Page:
Introducing the New Wolbrook Skindiver

Wolbrook is one of the more interesting heritage brands to resurface in the last few years, a period during which all manner of historic Swiss manufacturers have returned from the proverbial woodwork. We covered Wolbrook’s initial release here, which was a relaunched version of a skindiver worn by none other than Neil Armstrong. Wolbrook, like so many other Swiss brands, succumbed to the quartz crisis in the 1970s after several decades of producing the type of honest and humble sports watches that a test pilot and future astronaut/American hero might choose for himself as his own personal watch. Wolbrook’s newest watches, the Skindiver Automatic and Skindiver Professional, don’t stray too far from the aesthetic of their debut, and if anything offer a more stripped down, vintage inspired skindiver experience. 


The Skindiver WT that we profiled in 2019 was a somewhat curious watch, combining the sleek and compact proportions of a classic skindiver with a bezel that gives the user some quick and dirty worldtime functionality. That bezel layout was true to the historic watch worn by Armstrong, but might not be as desirable to a dive watch shopper looking for something practical for use in a modern environment. The Skindiver Automatic and Professional are a corrective or sorts, offering a more traditional dive timing bezel, which of course is also perfectly appropriate for timing a steak, your laundry, or virtually anything else that takes less than 60 minutes to complete.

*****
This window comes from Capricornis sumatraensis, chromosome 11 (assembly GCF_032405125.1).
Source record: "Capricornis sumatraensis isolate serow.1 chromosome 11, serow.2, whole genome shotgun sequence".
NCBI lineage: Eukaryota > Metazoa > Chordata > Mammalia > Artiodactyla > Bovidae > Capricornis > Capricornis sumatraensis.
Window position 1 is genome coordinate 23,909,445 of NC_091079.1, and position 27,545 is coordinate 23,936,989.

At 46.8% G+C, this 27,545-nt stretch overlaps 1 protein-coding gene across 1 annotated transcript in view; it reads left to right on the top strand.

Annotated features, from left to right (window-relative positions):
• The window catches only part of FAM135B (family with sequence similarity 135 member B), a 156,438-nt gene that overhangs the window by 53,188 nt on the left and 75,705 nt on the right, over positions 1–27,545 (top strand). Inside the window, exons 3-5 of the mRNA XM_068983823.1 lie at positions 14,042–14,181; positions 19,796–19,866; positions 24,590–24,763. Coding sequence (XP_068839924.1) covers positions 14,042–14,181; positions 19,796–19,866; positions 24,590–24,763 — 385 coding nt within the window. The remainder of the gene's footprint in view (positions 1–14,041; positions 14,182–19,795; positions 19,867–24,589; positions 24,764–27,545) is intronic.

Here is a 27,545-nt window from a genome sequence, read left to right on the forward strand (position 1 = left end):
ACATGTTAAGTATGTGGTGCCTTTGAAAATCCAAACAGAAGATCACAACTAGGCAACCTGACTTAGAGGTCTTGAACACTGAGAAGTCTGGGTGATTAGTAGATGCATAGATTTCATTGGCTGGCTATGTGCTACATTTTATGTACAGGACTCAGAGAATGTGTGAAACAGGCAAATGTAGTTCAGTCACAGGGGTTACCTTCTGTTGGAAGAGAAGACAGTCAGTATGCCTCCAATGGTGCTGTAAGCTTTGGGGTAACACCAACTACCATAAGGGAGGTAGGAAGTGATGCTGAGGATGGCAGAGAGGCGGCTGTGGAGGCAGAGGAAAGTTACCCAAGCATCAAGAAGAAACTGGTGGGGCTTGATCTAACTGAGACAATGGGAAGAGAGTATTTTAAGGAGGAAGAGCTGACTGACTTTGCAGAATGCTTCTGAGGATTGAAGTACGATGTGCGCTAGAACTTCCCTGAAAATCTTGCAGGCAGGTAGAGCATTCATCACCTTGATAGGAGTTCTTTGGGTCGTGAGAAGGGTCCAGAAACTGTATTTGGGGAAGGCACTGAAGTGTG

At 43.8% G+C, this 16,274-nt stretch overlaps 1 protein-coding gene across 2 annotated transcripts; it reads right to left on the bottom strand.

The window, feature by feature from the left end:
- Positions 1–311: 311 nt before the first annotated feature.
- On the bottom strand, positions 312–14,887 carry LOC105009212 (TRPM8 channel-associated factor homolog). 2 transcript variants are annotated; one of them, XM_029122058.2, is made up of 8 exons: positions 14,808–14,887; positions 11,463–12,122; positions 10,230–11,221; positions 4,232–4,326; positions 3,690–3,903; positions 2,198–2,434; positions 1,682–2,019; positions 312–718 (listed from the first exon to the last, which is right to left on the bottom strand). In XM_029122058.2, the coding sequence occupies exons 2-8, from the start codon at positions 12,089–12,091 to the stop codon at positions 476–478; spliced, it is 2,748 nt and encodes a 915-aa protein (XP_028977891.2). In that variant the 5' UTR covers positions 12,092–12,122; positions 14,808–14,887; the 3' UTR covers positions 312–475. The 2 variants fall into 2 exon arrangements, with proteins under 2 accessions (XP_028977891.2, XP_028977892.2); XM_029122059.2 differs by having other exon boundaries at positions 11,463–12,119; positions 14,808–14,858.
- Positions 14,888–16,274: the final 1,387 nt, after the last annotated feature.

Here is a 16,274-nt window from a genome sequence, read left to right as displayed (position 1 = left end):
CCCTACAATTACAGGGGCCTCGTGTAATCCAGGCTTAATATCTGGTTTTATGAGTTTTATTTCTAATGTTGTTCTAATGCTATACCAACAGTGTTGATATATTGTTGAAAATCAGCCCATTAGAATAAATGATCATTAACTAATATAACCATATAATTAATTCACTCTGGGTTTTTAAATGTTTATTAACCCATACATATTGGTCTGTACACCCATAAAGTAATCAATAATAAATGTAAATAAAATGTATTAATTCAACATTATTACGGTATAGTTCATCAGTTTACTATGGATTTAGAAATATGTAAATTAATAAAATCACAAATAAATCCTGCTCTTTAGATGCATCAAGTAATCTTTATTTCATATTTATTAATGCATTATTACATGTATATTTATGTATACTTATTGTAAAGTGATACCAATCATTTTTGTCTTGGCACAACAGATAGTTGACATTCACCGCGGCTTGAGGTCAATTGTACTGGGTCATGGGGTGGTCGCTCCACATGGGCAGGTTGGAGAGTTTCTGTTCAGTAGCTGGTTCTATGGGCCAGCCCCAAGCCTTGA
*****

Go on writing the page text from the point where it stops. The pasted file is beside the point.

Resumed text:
Wolbrook gives you the choice between two versions of the Skindiver which offer subtly different feature sets. The Automatic version of the watch features an aluminum bezel insert and sapphire crystal, while the Professional makes use of a traditional acrylic crystal and a “monobloc” bezel, which appears to be a one piece bezel design that does not use an insert. Color options differ as well, wth the Automatic presented in black, white and blue options and the Professional in orange or black. The orange version of the Professional can also be had with a fully PVD coated case and bracelet, as can the blue Automatic. Also worth noting is that the Professional has a “Douglas” signature on the dial, which is a similarity it shares with Wolbrook’s first series. Douglas was Wolbrook’s sister brand during the company’s original operation. 

One of the most striking features of the new watches is the layout of the dial, which features oversized Arabic numerals that are heavily coated in either green or radium colored lume, depending on which version you decide on. The Skindiver WT featured Arabics only at the cardinal positions, and the expansion here to include all even numbered hours (and the removal of the date window) creates a fuller, more coherent dial. It’s a clear improvement. 

Specs on these watches should please fans of vintage inspired divers, as the dimensions appear to hit a sweet spot. The case measures 40mm in diameter and just 43mm lug to lug, which should make for a compact and comfortable wear. Case height is 13mm (13.5 on the Professional). The new Skindivers run on the Miyota 8315 caliber, which helps keep the cost of these watches reasonable. They start at $439 for the Professional model on a rubber strap, and range up to $546 for the Automatic with a PVD coated case and bracelet. More information can be found at Wolbrook’s website here.

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Zach is a native of New Hampshire, and he has been interested in watches since the age of 13, when he walked into Macy’s and bought a gaudy, quartz, two-tone Citizen chronograph with his hard earned Bar Mitzvah money. It was lost in a move years ago, but he continues to hunt for a similar piece on eBay. Zach loves a wide variety of watches, but leans toward classic designs and proportions that have stood the test of time. He is currently obsessed with Grand Seiko.